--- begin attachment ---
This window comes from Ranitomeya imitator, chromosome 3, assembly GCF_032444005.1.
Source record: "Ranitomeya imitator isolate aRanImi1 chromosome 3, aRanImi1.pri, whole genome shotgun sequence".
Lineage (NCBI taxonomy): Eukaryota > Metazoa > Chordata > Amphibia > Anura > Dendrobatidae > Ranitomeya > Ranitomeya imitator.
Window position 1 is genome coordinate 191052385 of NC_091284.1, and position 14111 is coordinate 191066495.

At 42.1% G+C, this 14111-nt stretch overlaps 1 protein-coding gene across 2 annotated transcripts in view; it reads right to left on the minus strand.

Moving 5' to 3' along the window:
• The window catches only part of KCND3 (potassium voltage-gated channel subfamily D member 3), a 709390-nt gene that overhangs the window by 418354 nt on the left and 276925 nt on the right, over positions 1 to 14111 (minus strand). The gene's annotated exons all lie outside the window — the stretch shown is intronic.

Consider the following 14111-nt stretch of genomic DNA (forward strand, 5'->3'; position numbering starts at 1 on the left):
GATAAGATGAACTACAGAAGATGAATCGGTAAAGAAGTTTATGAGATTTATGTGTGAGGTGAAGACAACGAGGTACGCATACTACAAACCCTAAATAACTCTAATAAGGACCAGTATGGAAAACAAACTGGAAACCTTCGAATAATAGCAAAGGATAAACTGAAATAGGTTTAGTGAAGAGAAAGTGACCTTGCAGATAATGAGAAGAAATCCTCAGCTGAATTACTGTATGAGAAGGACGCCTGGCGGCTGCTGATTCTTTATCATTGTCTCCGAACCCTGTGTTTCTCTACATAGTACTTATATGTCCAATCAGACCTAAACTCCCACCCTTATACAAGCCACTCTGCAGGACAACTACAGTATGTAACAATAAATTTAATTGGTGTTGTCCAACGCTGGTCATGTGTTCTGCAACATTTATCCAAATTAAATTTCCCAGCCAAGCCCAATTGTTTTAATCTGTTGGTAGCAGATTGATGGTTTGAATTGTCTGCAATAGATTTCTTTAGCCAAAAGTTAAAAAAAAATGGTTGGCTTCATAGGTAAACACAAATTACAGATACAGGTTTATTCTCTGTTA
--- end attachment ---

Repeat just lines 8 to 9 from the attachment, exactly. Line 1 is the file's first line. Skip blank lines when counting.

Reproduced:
Consider the following 14111-nt stretch of genomic DNA (forward strand, 5'->3'; position numbering starts at 1 on the left):
GATAAGATGAACTACAGAAGATGAATCGGTAAAGAAGTTTATGAGATTTATGTGTGAGGTGAAGACAACGAGGTACGCATACTACAAACCCTAAATAACTCTAATAAGGACCAGTATGGAAAACAAACTGGAAACCTTCGAATAATAGCAAAGGATAAACTGAAATAGGTTTAGTGAAGAGAAAGTGACCTTGCAGATAATGAGAAGAAATCCTCAGCTGAATTACTGTATGAGAAGGACGCCTGGCGGCTGCTGATTCTTTATCATTGTCTCCGAACCCTGTGTTTCTCTACATAGTACTTATATGTCCAATCAGACCTAAACTCCCACCCTTATACAAGCCACTCTGCAGGACAACTACAGTATGTAACAATAAATTTAATTGGTGTTGTCCAACGCTGGTCATGTGTTCTGCAACATTTATCCAAATTAAATTTCCCAGCCAAGCCCAATTGTTTTAATCTGTTGGTAGCAGATTGATGGTTTGAATTGTCTGCAATAGATTTCTTTAGCCAAAAGTTAAAAAAAAATGGTTGGCTTCATAGGTAAACACAAATTACAGATACAGGTTTATTCTCTGTTA